8 Surprising Facts About Christian Bale

Frazer Harrison/Getty Images
Frazer Harrison/Getty Images

From being known as a child actor in films like 1987’s Empire of the Sun and 1992’s Newsies to becoming Batman, Christian Bale has enjoyed one of the most unpredictable careers in Hollywood. In honor of the actor’s 46th birthday on January 30, we’re taking a look at some of the lesser-known facts about his life and performances, including his preference to drool while playing Batman and his fondness for Super Mario Bros.

1. Christian Bale’s early acting career killed his love for acting.

Christian Bale in 'Newsies' (1992)
Christian Bale in Newsies (1992).
Walt Disney Studios Home Entertainment

Born in Pembrokeshire, Wales on January 30, 1974 to David and Jenny Bale, Christian Bale followed his older sister Louise into performing, appearing in commercials for fabric softener. (It ran in the family: Their mother was a dancer and circus performer, his father was a talent manager, and his grandfather was a stunt double for John Wayne in the 1962 film Hatari!) At 12, Bale beat out 4000 other young actors to land the starring role in Empire of the Sun, a World War II drama directed by Steven Spielberg.

That rapid success, and the accompanying pressure to keep his family’s finances on track, led to what Bale later called a “prison” and unpleasant sense of obligation to keep doing it. "I certainly wouldn’t have my daughter do anything like that because it becomes a necessity and, in that case, it killed it—it actually killed my drive of acting because it became something I felt like I had to do,” he told The Hollywood Reporter in 2011. “You know, you can’t enjoy something when you’re actually—not being forced to do it, but you feel that duty and obligation that if you don’t a lot of people are going to suffer.” Bale said that those experiences led to a “love-hate thing” with the profession that continues to this day.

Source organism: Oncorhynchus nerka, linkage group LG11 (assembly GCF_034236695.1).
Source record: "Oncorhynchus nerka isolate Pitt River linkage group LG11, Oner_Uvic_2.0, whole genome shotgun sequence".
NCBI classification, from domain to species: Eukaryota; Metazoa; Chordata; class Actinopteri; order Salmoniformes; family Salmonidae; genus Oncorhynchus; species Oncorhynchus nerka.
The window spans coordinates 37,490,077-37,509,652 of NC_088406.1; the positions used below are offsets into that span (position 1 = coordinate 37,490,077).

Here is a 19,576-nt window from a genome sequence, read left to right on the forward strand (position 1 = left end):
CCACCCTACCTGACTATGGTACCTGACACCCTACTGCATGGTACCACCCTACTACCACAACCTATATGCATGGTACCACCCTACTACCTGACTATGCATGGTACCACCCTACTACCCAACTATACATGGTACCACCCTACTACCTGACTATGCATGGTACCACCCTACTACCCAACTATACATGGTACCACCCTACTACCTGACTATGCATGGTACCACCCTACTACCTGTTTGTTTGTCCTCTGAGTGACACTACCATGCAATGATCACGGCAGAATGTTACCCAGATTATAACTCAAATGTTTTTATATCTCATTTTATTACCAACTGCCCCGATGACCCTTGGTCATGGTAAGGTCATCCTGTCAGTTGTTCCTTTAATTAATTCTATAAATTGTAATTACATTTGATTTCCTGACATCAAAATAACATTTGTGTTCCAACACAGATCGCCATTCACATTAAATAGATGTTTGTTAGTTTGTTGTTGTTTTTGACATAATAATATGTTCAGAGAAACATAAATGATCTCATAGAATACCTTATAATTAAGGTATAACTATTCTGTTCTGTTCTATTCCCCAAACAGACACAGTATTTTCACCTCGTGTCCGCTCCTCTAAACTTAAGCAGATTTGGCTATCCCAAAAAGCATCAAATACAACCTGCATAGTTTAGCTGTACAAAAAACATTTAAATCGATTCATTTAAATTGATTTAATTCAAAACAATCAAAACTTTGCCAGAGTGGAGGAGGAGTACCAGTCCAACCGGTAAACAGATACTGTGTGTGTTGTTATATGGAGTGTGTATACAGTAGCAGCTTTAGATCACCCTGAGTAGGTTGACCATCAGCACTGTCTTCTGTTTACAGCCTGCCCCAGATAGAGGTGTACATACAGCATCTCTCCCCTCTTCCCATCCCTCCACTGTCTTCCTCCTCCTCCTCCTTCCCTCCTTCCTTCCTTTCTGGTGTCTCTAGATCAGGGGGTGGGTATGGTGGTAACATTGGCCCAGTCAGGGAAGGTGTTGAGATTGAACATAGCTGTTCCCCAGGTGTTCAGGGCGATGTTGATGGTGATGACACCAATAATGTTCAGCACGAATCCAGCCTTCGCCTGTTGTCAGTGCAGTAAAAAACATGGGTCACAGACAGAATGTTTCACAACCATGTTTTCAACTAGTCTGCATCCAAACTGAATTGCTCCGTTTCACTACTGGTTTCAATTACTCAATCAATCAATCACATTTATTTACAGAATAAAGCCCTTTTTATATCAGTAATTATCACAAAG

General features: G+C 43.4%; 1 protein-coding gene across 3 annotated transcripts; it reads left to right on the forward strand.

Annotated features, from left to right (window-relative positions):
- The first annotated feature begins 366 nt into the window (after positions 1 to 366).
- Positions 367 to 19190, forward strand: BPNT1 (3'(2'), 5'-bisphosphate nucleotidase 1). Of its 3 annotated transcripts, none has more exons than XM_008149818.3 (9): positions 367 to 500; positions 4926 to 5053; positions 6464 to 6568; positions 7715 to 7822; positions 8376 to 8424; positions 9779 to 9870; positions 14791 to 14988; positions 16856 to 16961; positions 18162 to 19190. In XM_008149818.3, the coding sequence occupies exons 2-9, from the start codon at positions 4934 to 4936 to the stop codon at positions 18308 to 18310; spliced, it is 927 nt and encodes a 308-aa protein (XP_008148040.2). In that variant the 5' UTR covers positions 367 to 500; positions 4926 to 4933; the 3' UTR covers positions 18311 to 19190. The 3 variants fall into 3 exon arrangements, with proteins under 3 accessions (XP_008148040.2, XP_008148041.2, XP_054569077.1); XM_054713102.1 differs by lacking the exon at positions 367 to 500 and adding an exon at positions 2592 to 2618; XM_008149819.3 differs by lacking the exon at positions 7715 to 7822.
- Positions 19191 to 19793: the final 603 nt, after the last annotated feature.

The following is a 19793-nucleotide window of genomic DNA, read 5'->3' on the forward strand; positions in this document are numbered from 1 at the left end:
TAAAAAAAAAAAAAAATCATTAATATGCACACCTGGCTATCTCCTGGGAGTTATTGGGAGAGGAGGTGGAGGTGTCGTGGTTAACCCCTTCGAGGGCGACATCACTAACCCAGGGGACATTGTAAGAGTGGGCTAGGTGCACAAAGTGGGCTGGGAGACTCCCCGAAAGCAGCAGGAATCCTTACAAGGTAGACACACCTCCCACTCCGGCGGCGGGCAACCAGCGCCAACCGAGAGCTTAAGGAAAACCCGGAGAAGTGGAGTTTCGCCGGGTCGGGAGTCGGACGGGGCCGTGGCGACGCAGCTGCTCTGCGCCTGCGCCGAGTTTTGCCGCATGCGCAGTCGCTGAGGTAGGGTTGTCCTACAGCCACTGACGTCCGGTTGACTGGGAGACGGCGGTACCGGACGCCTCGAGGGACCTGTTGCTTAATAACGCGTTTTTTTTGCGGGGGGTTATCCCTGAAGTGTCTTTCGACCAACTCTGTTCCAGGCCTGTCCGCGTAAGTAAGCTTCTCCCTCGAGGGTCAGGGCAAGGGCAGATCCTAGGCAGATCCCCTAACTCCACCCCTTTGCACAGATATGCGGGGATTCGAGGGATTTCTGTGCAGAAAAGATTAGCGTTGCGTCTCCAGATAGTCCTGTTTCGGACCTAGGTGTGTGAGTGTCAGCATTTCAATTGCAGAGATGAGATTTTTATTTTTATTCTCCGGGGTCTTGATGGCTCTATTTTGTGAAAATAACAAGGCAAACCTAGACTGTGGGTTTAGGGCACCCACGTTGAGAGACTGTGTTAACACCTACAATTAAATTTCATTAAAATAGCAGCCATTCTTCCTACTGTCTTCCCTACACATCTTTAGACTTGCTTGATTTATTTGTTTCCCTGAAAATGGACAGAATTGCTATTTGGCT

2. Christian Bale didn’t know Newsies would be a musical.

After Empire of the Sun, Bale made just one other film—1989’s Henry V—before being cast in 1992’s Newsies, a Walt Disney musical based loosely on the true story of a newspaper boy strike in 1899. In 1997, Bale told Movieline that he accepted the role without knowing it would be turned into a musical. The script, he said, offered no indication it would feature musical numbers. When he realized what he had signed on for, he asked director Kenny Ortega if he could just “duck over here into the pub” when the singing started. As he was the lead, that was not practical.

Newsies bombed—though it later garnered a cult following as well as a 2011 stage revival—and Bale didn’t receive significant attention as an adult actor until 1994’s Little Women.

3. Christian Bale was an early object of affection for the internet.

Christian Bale in Little Women (1994)
Christian Bale in Little Women (1994).
Columbia TriStar Home Video

Before Nicolas Cage and Keanu Reeves preoccupied online forums, Bale was receiving a surplus of attention from a burgeoning internet circa the 1990s. Following Little Women, a crop of fans dubbed “Baleheads” congregated online, with up to 60,000 visitors to a fan club site arriving weekly. Admirers coordinated letter-writing campaigns to try and pressure studios into casting him in films and circulating a newsletter. Bale told Movieline in 1997 that the single-minded devotion initially left him “mortified.”

4. Christian Bale kept preparing for American Psycho even after he was told he would not be making American Psycho.

The 2000 film American Psycho, a takedown of elitism and the male ego that was adapted from the Bret Easton Ellis novel, cast Bale as a serial killer named Patrick Bateman with a fondness for sharp suits and Phil Collins. But before Bale and director Mary Harron got to make the film, it looked as though it would instead be produced with Oliver Stone directing and Leonardo DiCaprio in the lead role. After Harron signed on and cast Bale, Lionsgate was prepared to pay DiCaprio $20 million to do it instead. (At the time, Bale was still best known as the star of low-budget films, while DiCaprio had just been in 1997’s Titanic.)